Sunday, July 11, 2010
Surfing With Sugar Minott (RIP)
Sugar Minott worked three different reggae styles in the late '70s/early '80s, and actually originated one of 'em--studio dancehall. After starting a singing career in 1969, he spent about a decade doing roots reggae, like "Mr. Babylon Man" from 1979's Black Roots album. It's a simple plea for the agents of Babylon to leave him and his Rasta brothers (and sisters?) alone:
Around that same time, Minott started innovating. Working as a session instrumentalist at the fabled Studio One in Kingston ("the Motown of Jamaica"), Minott and his boss discovered that Minott had a knack for singing original tunes over the tracks of other songs. Now, before he started singing, Minott had come up through the sound systems of Jamaica, where DJs would spin records and audiences would party. Since 1970, some of the DJs (notably U-Roy) would toast along with the records they played, rhythmically exhorting people to Get Up On It and whatnot. (New York's pioneering hip-hop DJ Kool Herc came out of this scene, so we have these guys to thank for much of today's pop radio.) U-Roy had recorded his toasting act in studios, but Minott was arguably the first to sing new songs over existing riddims. Throw in some very au courant synth drums, and you've got the sound that'd be known as "dancehall." Here's "Rough Ole Life (Babylon)", a 1983-ish (maybe) track based on one of the most popular Jamaican riddims, the "M-16":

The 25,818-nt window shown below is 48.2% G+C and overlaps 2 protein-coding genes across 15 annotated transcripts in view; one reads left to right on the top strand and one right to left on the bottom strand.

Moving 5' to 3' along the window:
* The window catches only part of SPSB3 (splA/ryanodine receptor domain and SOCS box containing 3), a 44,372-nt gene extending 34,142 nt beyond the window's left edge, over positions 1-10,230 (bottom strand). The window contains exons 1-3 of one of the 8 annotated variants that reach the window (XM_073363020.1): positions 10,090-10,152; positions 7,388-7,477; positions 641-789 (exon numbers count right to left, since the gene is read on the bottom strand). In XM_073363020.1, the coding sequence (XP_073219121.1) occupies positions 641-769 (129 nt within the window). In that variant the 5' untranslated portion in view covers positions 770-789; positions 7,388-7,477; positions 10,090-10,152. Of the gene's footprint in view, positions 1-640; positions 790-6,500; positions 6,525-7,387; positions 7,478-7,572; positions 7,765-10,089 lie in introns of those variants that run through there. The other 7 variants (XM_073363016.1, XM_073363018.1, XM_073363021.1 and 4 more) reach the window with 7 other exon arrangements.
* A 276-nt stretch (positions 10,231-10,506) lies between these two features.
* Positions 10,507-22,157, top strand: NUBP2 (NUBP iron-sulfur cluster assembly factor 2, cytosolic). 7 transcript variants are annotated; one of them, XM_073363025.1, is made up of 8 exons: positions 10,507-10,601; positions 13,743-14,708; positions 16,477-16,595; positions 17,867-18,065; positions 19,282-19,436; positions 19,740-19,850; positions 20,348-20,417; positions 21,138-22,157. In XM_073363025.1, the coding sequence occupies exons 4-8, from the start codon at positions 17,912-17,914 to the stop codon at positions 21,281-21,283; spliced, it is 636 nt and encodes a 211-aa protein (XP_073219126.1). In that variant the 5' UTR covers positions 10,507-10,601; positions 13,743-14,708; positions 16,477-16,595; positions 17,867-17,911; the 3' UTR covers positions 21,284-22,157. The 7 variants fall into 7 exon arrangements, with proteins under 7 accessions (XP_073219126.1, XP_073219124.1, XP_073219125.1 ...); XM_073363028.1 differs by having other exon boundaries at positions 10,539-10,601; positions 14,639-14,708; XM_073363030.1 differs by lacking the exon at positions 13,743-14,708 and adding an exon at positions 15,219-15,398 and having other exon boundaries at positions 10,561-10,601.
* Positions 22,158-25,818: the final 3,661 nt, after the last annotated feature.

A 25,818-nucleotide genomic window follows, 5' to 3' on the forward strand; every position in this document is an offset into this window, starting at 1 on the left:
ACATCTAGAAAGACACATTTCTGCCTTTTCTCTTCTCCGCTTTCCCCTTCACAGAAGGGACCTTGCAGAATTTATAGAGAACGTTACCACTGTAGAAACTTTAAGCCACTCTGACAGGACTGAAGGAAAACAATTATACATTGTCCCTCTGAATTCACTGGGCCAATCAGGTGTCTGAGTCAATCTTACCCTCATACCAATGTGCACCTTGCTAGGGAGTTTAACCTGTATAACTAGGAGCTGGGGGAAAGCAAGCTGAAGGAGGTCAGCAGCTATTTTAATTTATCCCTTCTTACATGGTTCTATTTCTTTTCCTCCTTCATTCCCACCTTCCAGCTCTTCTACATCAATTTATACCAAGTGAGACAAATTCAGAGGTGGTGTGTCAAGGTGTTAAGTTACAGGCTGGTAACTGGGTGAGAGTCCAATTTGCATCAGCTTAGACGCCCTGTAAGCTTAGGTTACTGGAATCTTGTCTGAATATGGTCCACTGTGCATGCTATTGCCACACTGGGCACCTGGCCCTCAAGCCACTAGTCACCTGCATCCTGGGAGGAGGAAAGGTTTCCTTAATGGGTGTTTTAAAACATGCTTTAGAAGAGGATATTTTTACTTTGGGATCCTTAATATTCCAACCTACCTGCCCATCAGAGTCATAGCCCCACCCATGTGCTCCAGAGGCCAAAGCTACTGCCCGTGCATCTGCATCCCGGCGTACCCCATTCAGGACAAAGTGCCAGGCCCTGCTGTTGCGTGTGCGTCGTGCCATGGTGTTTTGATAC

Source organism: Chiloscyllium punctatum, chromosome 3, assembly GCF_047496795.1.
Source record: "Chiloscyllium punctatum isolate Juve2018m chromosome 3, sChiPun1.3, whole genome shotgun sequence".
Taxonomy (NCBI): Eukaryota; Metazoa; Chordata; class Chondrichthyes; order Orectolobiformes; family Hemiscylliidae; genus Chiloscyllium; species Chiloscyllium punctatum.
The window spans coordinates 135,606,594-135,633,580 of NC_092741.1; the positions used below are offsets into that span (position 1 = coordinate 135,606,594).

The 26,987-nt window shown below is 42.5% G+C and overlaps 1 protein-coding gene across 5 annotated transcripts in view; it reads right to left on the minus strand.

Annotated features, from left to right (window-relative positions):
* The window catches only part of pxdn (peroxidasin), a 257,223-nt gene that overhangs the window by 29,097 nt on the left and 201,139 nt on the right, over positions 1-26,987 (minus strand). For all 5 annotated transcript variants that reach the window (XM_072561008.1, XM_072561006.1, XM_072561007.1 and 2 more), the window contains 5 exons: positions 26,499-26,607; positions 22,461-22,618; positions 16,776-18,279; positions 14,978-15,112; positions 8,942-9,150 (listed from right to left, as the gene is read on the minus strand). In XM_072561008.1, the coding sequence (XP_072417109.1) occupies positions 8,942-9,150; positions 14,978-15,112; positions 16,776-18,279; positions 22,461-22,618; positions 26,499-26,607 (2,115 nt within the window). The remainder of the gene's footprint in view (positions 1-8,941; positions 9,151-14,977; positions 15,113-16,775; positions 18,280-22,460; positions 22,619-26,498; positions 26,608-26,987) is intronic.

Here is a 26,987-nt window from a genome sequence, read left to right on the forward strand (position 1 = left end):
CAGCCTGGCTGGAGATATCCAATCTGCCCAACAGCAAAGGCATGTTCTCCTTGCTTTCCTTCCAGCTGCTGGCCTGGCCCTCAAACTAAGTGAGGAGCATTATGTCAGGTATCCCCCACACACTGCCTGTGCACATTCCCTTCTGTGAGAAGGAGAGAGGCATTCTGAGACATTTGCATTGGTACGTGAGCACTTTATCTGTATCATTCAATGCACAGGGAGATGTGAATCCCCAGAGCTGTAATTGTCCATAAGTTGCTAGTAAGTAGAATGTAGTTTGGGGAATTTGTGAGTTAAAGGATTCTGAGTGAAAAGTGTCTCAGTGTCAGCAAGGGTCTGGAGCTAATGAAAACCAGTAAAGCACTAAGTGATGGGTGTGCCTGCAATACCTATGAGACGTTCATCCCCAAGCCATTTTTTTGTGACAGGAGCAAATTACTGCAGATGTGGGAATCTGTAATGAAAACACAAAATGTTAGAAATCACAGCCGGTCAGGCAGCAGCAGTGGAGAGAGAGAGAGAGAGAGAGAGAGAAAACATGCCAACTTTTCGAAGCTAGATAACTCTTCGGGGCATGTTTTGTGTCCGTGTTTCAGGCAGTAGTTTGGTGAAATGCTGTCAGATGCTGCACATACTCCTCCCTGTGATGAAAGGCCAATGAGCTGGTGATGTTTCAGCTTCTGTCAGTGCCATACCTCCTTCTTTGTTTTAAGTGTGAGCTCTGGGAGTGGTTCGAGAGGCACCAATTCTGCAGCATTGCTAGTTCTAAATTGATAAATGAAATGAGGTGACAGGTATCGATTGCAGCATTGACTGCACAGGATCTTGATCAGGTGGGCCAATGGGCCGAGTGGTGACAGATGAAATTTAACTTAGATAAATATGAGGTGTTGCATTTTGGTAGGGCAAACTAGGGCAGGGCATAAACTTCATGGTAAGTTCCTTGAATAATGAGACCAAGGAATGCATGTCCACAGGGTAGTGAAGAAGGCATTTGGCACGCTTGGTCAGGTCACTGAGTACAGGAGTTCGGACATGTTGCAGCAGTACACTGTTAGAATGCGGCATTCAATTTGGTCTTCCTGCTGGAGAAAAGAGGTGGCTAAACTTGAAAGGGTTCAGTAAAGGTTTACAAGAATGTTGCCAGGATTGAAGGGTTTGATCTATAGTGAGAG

These riddims make up a unique oral culture in Jamaican reggae music. (Somebody, probably not me, needs to write a comprehensive study of the relationship between all the songs based on the same riddims.) U-Roy himself used the M-16 in the late '60s, for the song "Scandal"--you can hear the difference between his toasting style and Minott's singing style, over what I BELIEVE is a Sly & Robbie rhythm track.
Minott's third style was the lover's rock reggae of England, where he lived for a bit in the '80s. I don't think any Babylon songs came out of that period, but this Michael Jackson cover sure did!
As you can hear, the guy was smooth whether he was singing love songs or raging gently against the machine. His anti-Babylon stance was one of faithful presence and quiet resistance. At the end of "Rough Ole Life," starvation and jubilation coexist, and Minott seemed to accept that duality as the lot of Jah's follower, working inside Babylon system.